Korean J Ophthalmol > Volume 4(2); 1990 > Article
Korean Journal of Ophthalmology 1990;4(2):82-91.
DOI: https://doi.org/10.3341/kjo.1990.4.2.82    Published online December 30, 1990.
Optic disc and early glaucomatous visual field loss.
Sung Min Hyung, Dong Myung Kim, Dong Ho Youn
Department of Ophthalmology, College of Medicine, Seoul National University, Korea.
In the early stages of glaucoma, the disc changes prior to visual field loss, so assessment of the optic disc is very important for the evaluation of the glaucoma patient. The aim of this study is to assess the glaucomatous disc and to look for the features of the optic disc that are commonly associated with early visual field loss. Forty-three eyes of 28 patients were included in this investigation. The criteria for inclusion were a cup/disc(C/D) ratio of more than 0.4 by direct ophthalmoscopy, no visual field defect with Goldmann perimetry, and open anterior chamber angle. Each optic disc was photographed with a Canon fundus camera with Polaroid 600 Plus film. Each photographic set was then examined stereoscopically for morphologic parameters: 1) comparison of vertical versus horizontal C/D ratio; 2) presence of nasal cupping; 3) presence of overpassing vessels; 4) presence of baring of circumlinear vessels; 5) presence of peripapillary atrophy; 6) ratio of the thinnest neuroretinal rim(NRR) width in the vertical sectors of the NRR width of the temporal sector. All subject's central visual fields were examined with an automated static perimeter, Humphrey program C30-2 with STATPAC. The C/D ratio estimated by direct ophthalmoscopy consistently showed a smaller C/D ratio than that found by the stereophotographic method. The parameter with the highest probability value to differentiate between the optic disc of the early visual field loss and the optic disc of normal subjects was "Ratio of the thinnest NRR width in the vertical sectors to the NRR width of the temporal sector < or = 85%". Although it has less resolving power than slide film, a stereo disc photograph with Polaroid film is a quick and simple method of recording changes, and the ratio of the thinnest NRR width in the vertical sectors to the temporal sector is a good predictive parameter for detection of early visual field loss.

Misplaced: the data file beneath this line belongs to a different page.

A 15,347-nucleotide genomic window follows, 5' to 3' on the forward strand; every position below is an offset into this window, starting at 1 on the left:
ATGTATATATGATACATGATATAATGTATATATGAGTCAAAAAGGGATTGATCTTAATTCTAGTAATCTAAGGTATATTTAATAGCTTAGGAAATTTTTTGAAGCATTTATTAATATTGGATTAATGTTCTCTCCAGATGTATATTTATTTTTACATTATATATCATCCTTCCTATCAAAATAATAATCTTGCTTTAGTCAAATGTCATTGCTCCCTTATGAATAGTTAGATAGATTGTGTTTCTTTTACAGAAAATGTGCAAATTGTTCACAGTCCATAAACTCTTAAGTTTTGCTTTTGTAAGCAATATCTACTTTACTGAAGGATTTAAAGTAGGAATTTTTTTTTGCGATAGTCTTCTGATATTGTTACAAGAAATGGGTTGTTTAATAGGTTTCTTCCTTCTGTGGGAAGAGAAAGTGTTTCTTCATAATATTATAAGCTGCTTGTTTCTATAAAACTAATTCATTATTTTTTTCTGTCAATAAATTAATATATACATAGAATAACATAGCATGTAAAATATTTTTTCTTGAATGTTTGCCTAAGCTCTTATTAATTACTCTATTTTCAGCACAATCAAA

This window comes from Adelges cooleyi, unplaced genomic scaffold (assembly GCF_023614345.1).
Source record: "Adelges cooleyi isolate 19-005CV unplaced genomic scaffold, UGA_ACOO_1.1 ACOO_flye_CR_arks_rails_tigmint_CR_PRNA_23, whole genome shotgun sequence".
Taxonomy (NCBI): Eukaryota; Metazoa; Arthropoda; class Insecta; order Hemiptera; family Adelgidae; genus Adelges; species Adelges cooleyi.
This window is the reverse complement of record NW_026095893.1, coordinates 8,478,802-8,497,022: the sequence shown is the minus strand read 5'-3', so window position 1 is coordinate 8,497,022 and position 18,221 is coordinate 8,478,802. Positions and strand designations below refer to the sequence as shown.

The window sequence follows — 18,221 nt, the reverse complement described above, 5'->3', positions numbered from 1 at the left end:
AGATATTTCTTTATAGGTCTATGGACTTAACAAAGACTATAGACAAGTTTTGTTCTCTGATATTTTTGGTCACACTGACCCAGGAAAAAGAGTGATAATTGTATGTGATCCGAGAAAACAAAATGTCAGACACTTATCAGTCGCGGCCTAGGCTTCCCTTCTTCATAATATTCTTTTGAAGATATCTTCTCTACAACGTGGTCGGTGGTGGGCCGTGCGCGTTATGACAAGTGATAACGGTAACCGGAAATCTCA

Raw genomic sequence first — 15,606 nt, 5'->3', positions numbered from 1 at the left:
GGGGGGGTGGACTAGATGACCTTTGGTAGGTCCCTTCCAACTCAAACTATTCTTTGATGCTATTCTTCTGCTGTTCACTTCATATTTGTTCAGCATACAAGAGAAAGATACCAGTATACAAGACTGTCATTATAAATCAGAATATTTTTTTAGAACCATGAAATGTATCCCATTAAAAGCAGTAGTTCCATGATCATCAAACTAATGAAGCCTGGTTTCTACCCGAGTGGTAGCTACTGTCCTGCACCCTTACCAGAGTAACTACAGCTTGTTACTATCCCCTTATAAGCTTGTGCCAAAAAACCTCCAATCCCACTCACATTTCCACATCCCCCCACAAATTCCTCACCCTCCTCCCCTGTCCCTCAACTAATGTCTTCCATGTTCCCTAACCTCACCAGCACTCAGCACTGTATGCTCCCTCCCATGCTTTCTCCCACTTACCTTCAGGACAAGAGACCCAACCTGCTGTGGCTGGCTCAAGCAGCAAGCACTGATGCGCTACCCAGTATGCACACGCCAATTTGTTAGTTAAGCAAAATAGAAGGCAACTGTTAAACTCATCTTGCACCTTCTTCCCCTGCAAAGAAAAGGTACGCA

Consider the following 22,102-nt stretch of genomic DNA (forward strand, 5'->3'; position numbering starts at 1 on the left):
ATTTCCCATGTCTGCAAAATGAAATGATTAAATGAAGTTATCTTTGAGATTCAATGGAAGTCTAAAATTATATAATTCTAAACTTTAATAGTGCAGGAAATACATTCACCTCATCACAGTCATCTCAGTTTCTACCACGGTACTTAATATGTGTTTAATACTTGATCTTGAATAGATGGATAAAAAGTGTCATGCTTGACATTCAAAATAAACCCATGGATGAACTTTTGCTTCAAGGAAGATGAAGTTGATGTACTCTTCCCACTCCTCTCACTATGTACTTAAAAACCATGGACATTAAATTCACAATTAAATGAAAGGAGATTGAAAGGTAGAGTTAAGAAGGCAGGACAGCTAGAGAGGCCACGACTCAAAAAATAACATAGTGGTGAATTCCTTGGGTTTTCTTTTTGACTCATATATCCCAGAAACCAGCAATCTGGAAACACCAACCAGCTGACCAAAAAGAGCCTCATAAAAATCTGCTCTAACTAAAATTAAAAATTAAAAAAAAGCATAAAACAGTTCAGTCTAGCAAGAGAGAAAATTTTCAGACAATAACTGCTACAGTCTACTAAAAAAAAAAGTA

Key Words: cup/disc ratio;early visual field loss;neuroretinal rim width;optic disc;stereophotography
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